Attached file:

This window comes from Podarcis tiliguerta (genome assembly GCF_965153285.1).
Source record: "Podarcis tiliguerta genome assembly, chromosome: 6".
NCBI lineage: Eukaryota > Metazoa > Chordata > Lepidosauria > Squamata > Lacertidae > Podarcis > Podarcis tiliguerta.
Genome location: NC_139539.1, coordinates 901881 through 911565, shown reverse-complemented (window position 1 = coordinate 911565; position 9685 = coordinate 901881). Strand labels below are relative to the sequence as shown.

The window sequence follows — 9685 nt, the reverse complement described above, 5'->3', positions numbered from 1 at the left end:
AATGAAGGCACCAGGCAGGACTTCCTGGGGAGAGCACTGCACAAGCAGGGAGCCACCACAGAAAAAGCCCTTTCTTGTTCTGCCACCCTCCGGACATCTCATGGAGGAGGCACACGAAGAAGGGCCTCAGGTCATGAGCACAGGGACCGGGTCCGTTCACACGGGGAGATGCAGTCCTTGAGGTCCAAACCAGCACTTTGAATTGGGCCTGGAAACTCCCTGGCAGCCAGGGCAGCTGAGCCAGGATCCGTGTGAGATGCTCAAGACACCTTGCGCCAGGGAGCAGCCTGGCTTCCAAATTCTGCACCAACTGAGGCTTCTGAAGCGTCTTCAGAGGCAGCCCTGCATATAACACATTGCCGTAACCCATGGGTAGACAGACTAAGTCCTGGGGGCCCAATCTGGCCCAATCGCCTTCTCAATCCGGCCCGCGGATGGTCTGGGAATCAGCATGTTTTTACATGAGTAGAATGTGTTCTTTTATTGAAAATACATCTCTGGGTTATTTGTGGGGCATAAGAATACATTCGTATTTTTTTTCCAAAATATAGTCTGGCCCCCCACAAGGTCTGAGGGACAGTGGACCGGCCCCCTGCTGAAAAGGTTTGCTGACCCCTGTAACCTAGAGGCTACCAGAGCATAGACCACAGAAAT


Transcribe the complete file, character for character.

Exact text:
This window comes from Podarcis tiliguerta (genome assembly GCF_965153285.1).
Source record: "Podarcis tiliguerta genome assembly, chromosome: 6".
NCBI lineage: Eukaryota > Metazoa > Chordata > Lepidosauria > Squamata > Lacertidae > Podarcis > Podarcis tiliguerta.
Genome location: NC_139539.1, coordinates 901881 through 911565, shown reverse-complemented (window position 1 = coordinate 911565; position 9685 = coordinate 901881). Strand labels below are relative to the sequence as shown.

The window sequence follows — 9685 nt, the reverse complement described above, 5'->3', positions numbered from 1 at the left end:
AATGAAGGCACCAGGCAGGACTTCCTGGGGAGAGCACTGCACAAGCAGGGAGCCACCACAGAAAAAGCCCTTTCTTGTTCTGCCACCCTCCGGACATCTCATGGAGGAGGCACACGAAGAAGGGCCTCAGGTCATGAGCACAGGGACCGGGTCCGTTCACACGGGGAGATGCAGTCCTTGAGGTCCAAACCAGCACTTTGAATTGGGCCTGGAAACTCCCTGGCAGCCAGGGCAGCTGAGCCAGGATCCGTGTGAGATGCTCAAGACACCTTGCGCCAGGGAGCAGCCTGGCTTCCAAATTCTGCACCAACTGAGGCTTCTGAAGCGTCTTCAGAGGCAGCCCTGCATATAACACATTGCCGTAACCCATGGGTAGACAGACTAAGTCCTGGGGGCCCAATCTGGCCCAATCGCCTTCTCAATCCGGCCCGCGGATGGTCTGGGAATCAGCATGTTTTTACATGAGTAGAATGTGTTCTTTTATTGAAAATACATCTCTGGGTTATTTGTGGGGCATAAGAATACATTCGTATTTTTTTTCCAAAATATAGTCTGGCCCCCCACAAGGTCTGAGGGACAGTGGACCGGCCCCCTGCTGAAAAGGTTTGCTGACCCCTGTAACCTAGAGGCTACCAGAGCATAGACCACAGAAAT